Elections in Bihar are never lacklustre, but this year’s cliff hanger promises to upend all earlier predictions. Polling for the three-phase election kicks off with 71 seats in southern Bihar, stretching all the way from the hilly rice bowl of Kaimoor- Rohtas districts in the west to the eastern border of the state abutting Jharkhand. Nearly 1.9 crore voters, distributed over 14 districts south of the Ganga, can exercise their votes in these seats.
In the last Assembly elections in 2015, this region was swept by the Mahagathbandhan (Grand Alliance) of that time – Rashtriya Janata Dal, Janata Dal-United and Congress, along with some smaller outfits. They won 56 seats leaving the Bharatiya Janata Party far behind with just 13 seats, the rest going to others. RJD won 27 seats and JD(U) 18.
However, that was then. The alliances have turned inside out in the meantime. Throwing the mandate to the winds, Nitish Kumar led his JD(U) out of the alliance and joined up with his favourite ally, the BJP. This is the alliance now, supplemented by some of the smaller outfits. On the other side, the Grand Alliance has been strengthened by inclusion of the Left, which had got over 4% votes in 2015.
But it is not arithmetic that will win this election for either side. This has become clear in the past few weeks of campaigning which has completely changed the political atmosphere in the state.
Jobs Is the Biggest Issue
The announcement by the Mahagathbandhan that its first priority will be giving government jobs to 10 lakh persons has touched one of the most sensitive issues before the people – unemployment.
“This, and also, other issues raised in the Mahagathbandhan’s Sankalp-Patr (manifesto) have infused hope in Bihar’s long suffering and dispirited populace. The revelation that 4.5 lakh government posts were lying vacant and the promise to fill them up, while creating another 5.5 lakh jobs in the government has turned the tide against the JD(U)-BJP government,” says Arun Mishra, a leader of the Communist Party of India (Marxist) which is now part of the Grand Alliance.
Bihar has had double digit unemployment for the past nearly two years, and it reached a staggering 46% in April this year, during the lockdown, according to estimates by Centre for Monitoring Indian Economy or CMIE. Over 77% the state’s population is still dependent on agriculture and allied activities. The industrial sector is nascent, contributing only about 19% to the state’s domestic product, and unable to provide jobs to more people. So, an over-saturated agriculture sector is causing massive out-migration, still leaving huge numbers of educated youth jobless in the state.
“Nitish Kumar’s last term has been disastrous, although bizarrely, PM Modi praised him for precisely that period only because he (Modi) was sitting at the Centre. People have lost all faith in him and his promises are considered worthless. That is why the JD(U)-BJP combine’s counter announcement of giving 19 lakh jobs has been dismissed as a meaningless jumla by all,” Mishra explained.
Cutting Across Castes
One significant aspect of the new situation in Bihar is that economic issues are drawing support, cutting across caste lines. For instance, the jobs crisis has affected youth from all castes. As a result, their political response is rising above conventional caste divisions. Support for the Mahagathbandhan’s promise of 10 lakh government jobs is drawing approval from people across the board.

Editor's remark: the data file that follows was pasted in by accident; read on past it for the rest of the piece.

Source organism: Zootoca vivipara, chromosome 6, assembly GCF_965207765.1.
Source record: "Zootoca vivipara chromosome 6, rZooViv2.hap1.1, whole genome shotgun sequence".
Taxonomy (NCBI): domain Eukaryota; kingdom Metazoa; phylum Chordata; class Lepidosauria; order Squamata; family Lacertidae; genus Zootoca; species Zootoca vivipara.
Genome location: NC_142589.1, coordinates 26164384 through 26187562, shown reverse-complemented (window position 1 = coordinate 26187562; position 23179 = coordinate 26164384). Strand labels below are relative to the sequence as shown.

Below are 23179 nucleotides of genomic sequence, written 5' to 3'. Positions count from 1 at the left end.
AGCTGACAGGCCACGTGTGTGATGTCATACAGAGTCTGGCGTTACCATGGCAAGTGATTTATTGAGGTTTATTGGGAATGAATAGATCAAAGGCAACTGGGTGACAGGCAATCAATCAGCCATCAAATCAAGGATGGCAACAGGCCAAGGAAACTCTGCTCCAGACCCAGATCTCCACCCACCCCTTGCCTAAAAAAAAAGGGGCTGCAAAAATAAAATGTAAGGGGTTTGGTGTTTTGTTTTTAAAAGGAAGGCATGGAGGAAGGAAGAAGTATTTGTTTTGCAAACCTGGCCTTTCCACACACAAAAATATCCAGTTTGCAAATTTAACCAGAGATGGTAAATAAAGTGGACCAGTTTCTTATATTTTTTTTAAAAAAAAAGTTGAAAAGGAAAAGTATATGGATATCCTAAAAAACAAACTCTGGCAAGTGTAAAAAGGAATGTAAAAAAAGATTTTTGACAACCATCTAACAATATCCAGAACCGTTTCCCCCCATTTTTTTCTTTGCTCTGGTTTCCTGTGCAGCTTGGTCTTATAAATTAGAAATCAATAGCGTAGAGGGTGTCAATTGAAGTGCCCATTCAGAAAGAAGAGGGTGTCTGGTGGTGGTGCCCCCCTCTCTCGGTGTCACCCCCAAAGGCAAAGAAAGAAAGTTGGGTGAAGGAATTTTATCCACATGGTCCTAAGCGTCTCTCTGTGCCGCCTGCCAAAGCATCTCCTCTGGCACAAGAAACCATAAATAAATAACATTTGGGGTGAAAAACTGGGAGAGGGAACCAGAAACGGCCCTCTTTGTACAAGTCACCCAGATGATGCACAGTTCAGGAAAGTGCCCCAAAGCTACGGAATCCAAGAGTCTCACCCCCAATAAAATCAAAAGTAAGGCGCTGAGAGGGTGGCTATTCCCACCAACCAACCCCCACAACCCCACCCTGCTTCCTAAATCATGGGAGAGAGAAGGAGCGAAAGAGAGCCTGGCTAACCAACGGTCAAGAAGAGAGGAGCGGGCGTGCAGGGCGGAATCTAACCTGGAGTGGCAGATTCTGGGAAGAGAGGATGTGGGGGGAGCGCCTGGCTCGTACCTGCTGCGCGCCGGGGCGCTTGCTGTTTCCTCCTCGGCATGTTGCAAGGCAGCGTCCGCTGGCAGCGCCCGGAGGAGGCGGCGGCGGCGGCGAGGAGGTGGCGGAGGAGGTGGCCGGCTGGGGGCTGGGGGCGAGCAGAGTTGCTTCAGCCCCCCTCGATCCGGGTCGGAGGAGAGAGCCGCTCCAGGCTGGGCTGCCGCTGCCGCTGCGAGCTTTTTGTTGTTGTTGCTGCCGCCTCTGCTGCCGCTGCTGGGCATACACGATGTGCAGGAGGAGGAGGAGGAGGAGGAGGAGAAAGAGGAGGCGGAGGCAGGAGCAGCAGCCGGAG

This doesn’t mean that caste divisions – or more precisely, exploitation of such divisions by political parties – are not taking place. All the traditional instruments of caste mobilisation, enriched by new communication tools, like social media, are in play in Bihar. But after a long time, a counter narrative is also there.
How does this play out vis-a-vis the two alliances? It seems to be benefitting the Grand Alliance more because it is at the forefront in raising various economic issues, including unemployment, industrialisation, remunerative prices for farmers, wages, equal pay for equal work, etc.
In this, the Left’s presence has been a big help, both in terms of public campaign as well as in formulating the issues because it has been the Left that has been consistently fighting for these issues over the years.
Modi Magic Not Working
In a series of public rallies in Bihar, on October 23, Prime Minister Narendra Modi raked up the scrapping of Article 370 for Jammu & Kashmir, and patted himself on the back for helping out Nitish Kumar for the past three-four years. He failed to mention anything about the dire economic situation facing the people, including joblessness. As a result, a disconnect was palpable, unlike earlier times.
It has been shown time and again that Modi may be still preferred by certain sections for the job in Delhi, but his party, the BJP, is certainly not preferred for running state governments. BJP has lost several states which it governed previously and in others its strength in Assemblies has come down. That it manages to cling on to power by hook or by crook, either by engineering defections or by riding piggy back on regional parties, has not endeared it any further.
Modi, as the magic wand for winning elections, doesn’t seem to be cutting much ice in Bihar, too, and its cascading effect on the morale of the party and its allies is too visible.
If the JD(U)-BJP combine loses considerably in phase 1, this too will effect the following phases. The BJP may win some of the urban seats but that won’t be sufficient because JD(U) is definitely sinking. It appears that a new political dispensation is on the cards in Bihar in coming days.